The Strangers Who Saved My Sons

In the past six years, I've experienced the importance of quality pediatric care. My sons are two shining reminders of how community support can directly impact the lives of hospitalized children.

Born at just 30 weeks -- 10 weeks ahead of schedule -- my twin boys Jack and Luke each weighed barely more than two and a half pounds.

Jack wasn't surrounded by amniotic fluid while I was carrying him, so his lungs didn't develop properly -- a condition called pulmonary hypoplasia. After birth, he underwent blood transfusions, supplemental oxygen and respiratory therapy.

Luke was born with an underdeveloped nervous system that couldn't regulate his breathing. This meant he would sometimes "forget" to breathe, causing his heart to stop.

You can only imagine how scary this time was for my family and me. The Wolfson Children's Hospital NICU team in our region worked tirelessly for eight long weeks to help my boys make what one nurse called "the most remarkable turnaround ever seen." Silence pervaded many of those first memories with my sons, so those words now feel like music to my husband and my ears.

Jack and Luke were able to return home within one week of each other, just in time for the holiday season in 2007. I remember crying when doctors told me Jack would have to come home with an oxygen tank, but my husband said, "Yes, but he is coming home." That moment was an epiphany for me and reminded me to continually focus on how far they had come rather than how far they still had to go.

Although so much of those next few months were a blur since we were putting all of our energy into surviving, it was worth it.

Before my kids were treated at a Children's Miracle Network (CMN) Hospital, I never knew how much financial support children's hospitals actually needed. As it turns out, it's a lot. I felt it firsthand, as CMN Hospitals' donated funds helped purchase the preemie transporter used to take Jack and Luke to the NICU immediately after they were born.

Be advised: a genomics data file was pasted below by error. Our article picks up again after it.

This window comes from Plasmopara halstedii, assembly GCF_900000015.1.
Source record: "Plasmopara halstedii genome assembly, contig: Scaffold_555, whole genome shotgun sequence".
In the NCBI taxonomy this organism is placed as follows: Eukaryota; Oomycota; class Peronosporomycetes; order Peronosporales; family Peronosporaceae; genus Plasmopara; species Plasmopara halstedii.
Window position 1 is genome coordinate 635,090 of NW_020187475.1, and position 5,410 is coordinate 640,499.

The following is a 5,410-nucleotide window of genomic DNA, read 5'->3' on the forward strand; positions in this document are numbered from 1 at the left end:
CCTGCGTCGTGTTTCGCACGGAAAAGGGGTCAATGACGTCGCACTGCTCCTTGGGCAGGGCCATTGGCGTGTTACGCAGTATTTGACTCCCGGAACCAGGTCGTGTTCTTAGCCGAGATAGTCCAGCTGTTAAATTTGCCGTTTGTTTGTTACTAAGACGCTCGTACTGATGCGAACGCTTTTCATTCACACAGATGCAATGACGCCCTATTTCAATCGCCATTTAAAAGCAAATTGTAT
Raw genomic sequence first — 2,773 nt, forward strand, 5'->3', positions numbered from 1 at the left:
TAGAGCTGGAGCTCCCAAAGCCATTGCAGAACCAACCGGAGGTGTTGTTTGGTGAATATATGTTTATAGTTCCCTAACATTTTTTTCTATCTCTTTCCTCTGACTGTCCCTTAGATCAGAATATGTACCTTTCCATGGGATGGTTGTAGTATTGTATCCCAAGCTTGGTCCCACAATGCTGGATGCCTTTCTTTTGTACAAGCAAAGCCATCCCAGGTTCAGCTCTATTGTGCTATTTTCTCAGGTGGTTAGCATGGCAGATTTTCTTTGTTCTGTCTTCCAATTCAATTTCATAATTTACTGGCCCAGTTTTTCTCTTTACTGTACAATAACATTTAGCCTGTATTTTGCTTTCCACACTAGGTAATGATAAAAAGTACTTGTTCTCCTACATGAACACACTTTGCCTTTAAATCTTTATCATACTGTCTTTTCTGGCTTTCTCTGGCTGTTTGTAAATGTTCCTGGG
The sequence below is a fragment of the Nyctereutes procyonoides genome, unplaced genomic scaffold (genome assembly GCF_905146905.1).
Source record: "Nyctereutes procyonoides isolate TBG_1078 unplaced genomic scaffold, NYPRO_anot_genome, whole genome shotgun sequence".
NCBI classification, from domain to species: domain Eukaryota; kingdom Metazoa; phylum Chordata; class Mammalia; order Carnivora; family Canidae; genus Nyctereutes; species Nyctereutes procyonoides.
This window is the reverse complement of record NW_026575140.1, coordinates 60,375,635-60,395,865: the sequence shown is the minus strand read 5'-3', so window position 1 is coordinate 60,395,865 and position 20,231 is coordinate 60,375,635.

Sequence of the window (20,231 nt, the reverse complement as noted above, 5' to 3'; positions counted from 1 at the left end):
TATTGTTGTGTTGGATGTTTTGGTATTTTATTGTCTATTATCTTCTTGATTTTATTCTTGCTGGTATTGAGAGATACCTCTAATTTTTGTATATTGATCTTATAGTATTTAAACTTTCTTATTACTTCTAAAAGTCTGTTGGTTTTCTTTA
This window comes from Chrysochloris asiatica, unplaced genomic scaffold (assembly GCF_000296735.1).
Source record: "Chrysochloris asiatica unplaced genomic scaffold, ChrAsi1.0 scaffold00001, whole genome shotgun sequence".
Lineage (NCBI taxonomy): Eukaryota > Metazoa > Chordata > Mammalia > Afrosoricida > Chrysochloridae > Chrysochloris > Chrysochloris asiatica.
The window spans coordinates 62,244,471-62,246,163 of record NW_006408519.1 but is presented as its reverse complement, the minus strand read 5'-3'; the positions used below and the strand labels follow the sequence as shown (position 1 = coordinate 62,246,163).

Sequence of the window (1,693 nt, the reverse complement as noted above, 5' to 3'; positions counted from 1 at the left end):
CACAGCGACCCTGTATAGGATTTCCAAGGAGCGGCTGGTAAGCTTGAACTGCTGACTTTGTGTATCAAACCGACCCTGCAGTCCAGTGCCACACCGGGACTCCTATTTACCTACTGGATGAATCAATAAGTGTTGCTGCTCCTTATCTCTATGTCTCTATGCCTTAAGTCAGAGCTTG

My member hospital certainly wasn't the only one to help preemies through a rough start at life. The majority of Children's Miracle Network Hospitals house a specialized neonatal intensive care unit (NICU). Every day 925 babies are treated in the newborn ICU at one of the 170 North American member hospitals, according to the impact data provided annually by each of these hospitals. That's a lot of hope, healing and specialized care.

And, every year, Children's Miracle Network Hospitals treat 10 million kids from day 0 to age 18 with a variety of illnesses and injuries, according to impact data. These children require specialized care that relies on unique and varied equipment, therapy, research and treatment. This is often very expensive for a hospital to maintain.

It's amazing how $1 can make a difference in the lives of our newborns. Ultimately, I have every person who has donated even $1 to CMN Hospitals to thank for my sons' miraculous turn around.

Join me today and put your money where the miracles are. CMN Hospitals is currently partnering with Johnson & Johnson's Donate a Photo* program. Simply download the Donate a Photo app on your smartphone, snap a pic and send it in. Johnson & Johnson will donate $1 to your charity of choice. Just $1 can provide a blanket to newborn in a Children's Miracle Network Hospital NICU. Blankets are crucial to keeping NICU infants warm as they work to develop and heal their tiny bodies.

So help by snapping a pic. Your photo will directly benefit sick and injured children in your community, just like my sons. By joining together, together we can save and improve kids' lives!

U.S. News and World Report recently ranked the 12 Best Children's Hospitals, and all were members of Children's Miracle Network Hospitals.

*Johnson & Johnson has curated a list of trusted causes, and you can donate a photo to one cause, once a day. Each cause will appear in the app until it reaches its goal, or the donation period ends. If the goal isn't reached, the cause will still get a minimum donation.